Tips for becoming a faster developer

One of the common complaints that I’ve been hearing about our industry is that our industry lacks quality in general.  The evidence of this is this never ending cycle of rewriting software over and over because it is unmaintainable, buggy, etc.  Many people would say that this is sometimes a result of developers throwing code together quickly without taking the time to think out their design, write unit tests, or manually test their code. 

Thankfully the pendulum seems to be swinging and people are starting to expect higher quality from themselves and from the people that they work with.  More and more people are jumping on the TDD bandwagon (at least the people I work with are). 

However, speed is still very important — that is, the amount of time that it takes a developer to complete a task or the amount of time that it takes for a team to complete a project.  The fact of the matter is that we all have deadlines for our projects (well, maybe not if you’re working on open source projects).  Hopefully those deadlines are realistic, but they are deadlines that we have to meet.  So quality is definitely important, but speed cannot be ignored.

It seems to me that there is a stigma against developers who say that they work fast.  It seems that if you walk into an interview for a developer position and you say something like, “I’m capable of getting a lot of work done in a short amount of time,” you might as well keep looking because the interviewer will often times assume that you write crappy code and don’t care about quality.

But what if you are able to work quickly and not compromise on quality?  That would be the best of both worlds!  Just like we should all strive to write better quality software, we should also strive to get it done in as quickly as possible (without compromising on quality, of course).  Here are some ways that you can do this:

Become a keyboard ninja

They put those keyboard shortcuts in Visual Studio for a reason, you know.  If you’re writing .NET code you’re probably spending most of your day using Visual Studio (or another IDE if you’re using another language).  So why wouldn’t you take time to learn the keyboard shortcuts?  If you are using ReSharper (and you all should be), there are even more keyboard shortcuts to help you.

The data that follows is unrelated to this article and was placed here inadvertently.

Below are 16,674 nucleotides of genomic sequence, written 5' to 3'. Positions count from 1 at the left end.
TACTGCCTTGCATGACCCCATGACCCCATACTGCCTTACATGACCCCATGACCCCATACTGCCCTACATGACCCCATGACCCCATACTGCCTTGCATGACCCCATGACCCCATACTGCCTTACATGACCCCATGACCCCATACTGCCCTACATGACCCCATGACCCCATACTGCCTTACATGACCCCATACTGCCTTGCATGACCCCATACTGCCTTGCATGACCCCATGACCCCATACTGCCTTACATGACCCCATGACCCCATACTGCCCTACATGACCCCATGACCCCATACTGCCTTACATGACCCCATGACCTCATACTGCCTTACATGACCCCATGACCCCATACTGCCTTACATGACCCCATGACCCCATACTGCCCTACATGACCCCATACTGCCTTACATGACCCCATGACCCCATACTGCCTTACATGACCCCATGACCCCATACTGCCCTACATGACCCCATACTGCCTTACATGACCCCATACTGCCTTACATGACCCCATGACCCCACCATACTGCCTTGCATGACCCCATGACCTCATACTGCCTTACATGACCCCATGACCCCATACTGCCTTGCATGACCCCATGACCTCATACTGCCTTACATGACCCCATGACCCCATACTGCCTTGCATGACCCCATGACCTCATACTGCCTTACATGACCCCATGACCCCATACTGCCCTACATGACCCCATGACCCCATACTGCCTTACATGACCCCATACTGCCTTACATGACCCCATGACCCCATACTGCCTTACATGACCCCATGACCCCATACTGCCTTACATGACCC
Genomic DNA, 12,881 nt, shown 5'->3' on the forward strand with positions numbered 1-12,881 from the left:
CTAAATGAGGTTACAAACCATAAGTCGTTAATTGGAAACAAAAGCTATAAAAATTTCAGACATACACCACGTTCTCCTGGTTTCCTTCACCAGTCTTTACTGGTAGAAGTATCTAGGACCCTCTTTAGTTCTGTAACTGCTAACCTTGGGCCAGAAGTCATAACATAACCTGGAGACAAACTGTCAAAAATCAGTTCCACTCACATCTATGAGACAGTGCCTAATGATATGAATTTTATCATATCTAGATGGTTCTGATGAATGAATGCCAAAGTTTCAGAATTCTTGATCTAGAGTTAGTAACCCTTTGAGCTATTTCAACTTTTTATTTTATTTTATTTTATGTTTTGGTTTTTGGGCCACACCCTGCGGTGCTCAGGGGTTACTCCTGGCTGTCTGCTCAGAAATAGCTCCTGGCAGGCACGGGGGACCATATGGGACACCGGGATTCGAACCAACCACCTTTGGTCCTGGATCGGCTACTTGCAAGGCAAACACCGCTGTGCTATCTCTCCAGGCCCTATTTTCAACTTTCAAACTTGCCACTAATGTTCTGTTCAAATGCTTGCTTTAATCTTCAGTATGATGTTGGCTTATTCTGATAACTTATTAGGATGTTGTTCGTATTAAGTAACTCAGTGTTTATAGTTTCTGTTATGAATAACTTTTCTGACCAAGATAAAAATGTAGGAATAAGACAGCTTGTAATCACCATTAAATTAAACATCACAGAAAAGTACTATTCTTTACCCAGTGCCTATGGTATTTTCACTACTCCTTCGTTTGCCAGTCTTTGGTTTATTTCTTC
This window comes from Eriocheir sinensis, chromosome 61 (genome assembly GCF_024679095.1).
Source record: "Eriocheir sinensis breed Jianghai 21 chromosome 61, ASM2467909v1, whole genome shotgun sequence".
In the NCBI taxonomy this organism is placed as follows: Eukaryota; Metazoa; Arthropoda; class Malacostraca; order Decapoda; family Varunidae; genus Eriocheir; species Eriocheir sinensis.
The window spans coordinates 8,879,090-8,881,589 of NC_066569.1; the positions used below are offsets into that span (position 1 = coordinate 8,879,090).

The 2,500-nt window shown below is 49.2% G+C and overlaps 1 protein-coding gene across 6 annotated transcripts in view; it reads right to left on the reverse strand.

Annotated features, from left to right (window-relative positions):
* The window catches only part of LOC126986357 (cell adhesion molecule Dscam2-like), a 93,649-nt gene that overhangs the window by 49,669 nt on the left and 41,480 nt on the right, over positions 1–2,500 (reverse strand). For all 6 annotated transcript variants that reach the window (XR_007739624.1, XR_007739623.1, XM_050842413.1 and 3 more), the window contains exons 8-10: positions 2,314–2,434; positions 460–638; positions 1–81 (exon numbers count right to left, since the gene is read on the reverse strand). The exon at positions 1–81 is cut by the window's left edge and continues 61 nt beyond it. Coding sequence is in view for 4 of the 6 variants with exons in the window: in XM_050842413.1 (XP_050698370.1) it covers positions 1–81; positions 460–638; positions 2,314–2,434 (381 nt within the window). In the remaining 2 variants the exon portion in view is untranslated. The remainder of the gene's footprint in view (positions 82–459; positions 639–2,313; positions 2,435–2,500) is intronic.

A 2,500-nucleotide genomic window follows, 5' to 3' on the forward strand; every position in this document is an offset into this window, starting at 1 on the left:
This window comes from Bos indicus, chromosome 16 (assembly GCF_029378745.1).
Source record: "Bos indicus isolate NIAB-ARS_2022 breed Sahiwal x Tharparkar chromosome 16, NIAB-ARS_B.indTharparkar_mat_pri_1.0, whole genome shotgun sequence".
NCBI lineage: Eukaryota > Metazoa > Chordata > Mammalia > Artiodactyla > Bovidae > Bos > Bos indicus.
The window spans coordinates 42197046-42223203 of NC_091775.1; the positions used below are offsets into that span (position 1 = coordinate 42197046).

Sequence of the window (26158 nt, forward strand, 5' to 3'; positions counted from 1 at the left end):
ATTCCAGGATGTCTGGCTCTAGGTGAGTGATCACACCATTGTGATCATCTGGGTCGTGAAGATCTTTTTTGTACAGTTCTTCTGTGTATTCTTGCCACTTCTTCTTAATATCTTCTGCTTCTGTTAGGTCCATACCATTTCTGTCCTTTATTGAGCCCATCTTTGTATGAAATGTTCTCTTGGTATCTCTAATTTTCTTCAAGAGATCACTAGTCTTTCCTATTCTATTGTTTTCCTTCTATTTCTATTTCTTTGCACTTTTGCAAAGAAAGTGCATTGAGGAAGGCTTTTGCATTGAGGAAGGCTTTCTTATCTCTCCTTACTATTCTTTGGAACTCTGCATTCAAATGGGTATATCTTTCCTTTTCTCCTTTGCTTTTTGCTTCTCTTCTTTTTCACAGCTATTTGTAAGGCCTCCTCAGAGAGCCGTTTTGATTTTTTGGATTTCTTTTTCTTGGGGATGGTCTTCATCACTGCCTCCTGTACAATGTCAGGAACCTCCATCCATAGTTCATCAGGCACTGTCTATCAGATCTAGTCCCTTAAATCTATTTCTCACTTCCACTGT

When I got my first job, I worked some guys whose goal was to never use the mouse.  These guys knew the keyboard shortcuts for everything, and they sure could get around fast.  Watch somebody who uses the mouse a lot, and watch how long it takes to stop typing, grab the mouse, drag and click, and go back to the keyboard.  It totally takes you out of your rhythm.

If you want to learn to use the mouse less, it really isn’t that hard.  Go print out the keyboard shortcuts for Visual Studio or ReSharper and tape them up at your desk.  Then anytime you reach for the mouse to do something in a menu or a toolbar, look on your cheat sheet and find the keyboard shortcut.  Highlight it on your sheet so that it’s easy to find next time.  You’ll be a keyboard ninja in no time.

Create easy-to-use frameworks

I’ve been on projects where it was really difficult to do simple tasks because the application’s framework put so much burden on the developer because it was way too over-complicated.  Sometimes things have to be complicated, but many times they don’t have to be.  When I’m designing frameworks, I will spend more time on writing framework code if it will make life easier for the developer using it.  Frameworks should help developers get things done, not hinder them.  The success of your project may hinge on this.

Use code generation tools

If you find that you’re doing a repetitive task over and over again, take the time to set up some code generation templates to help you generate that code.  There are many ways to do this:

Don’t get stuck writing plumbing code over and over again.  Usually there is some repeatable pattern that you can recreate using a some kind of code generation tools.  Every developer should be at least somewhat familiar with these kinds of things.

Control distractions

There are lots of things that can distract you while you’re writing code, like meetings, emails, IM, Twitter, etc.  Sometimes you can’t always control these (e.g. meetings) but the rest are under your control.  The world is not going to end if you can’t check your email, send IMs, follow Twitter, etc. for a day.  I’m not saying that you should always shut those off.  I’m just saying that we all need to be careful that they don’t become a distraction.  It’s really easy to get caught up in discussions on Twitter, but remember, you’re being paid to produce, not discuss things on Twitter.  (If you are getting paid to participate in discussions on Twitter, then lucky you!)

Buy ReSharper

I think I’ve already mentioned ReSharper several times now.  It’s only $199 for a personal license.  I don’t know how I wrote code for so long without it.  My company bought a license for everyone on my team and it was the best money they ever spent.  Some of the refactoring tools and keyboard shortcuts are really useful if you’re doing TDD and creating a lot of interfaces.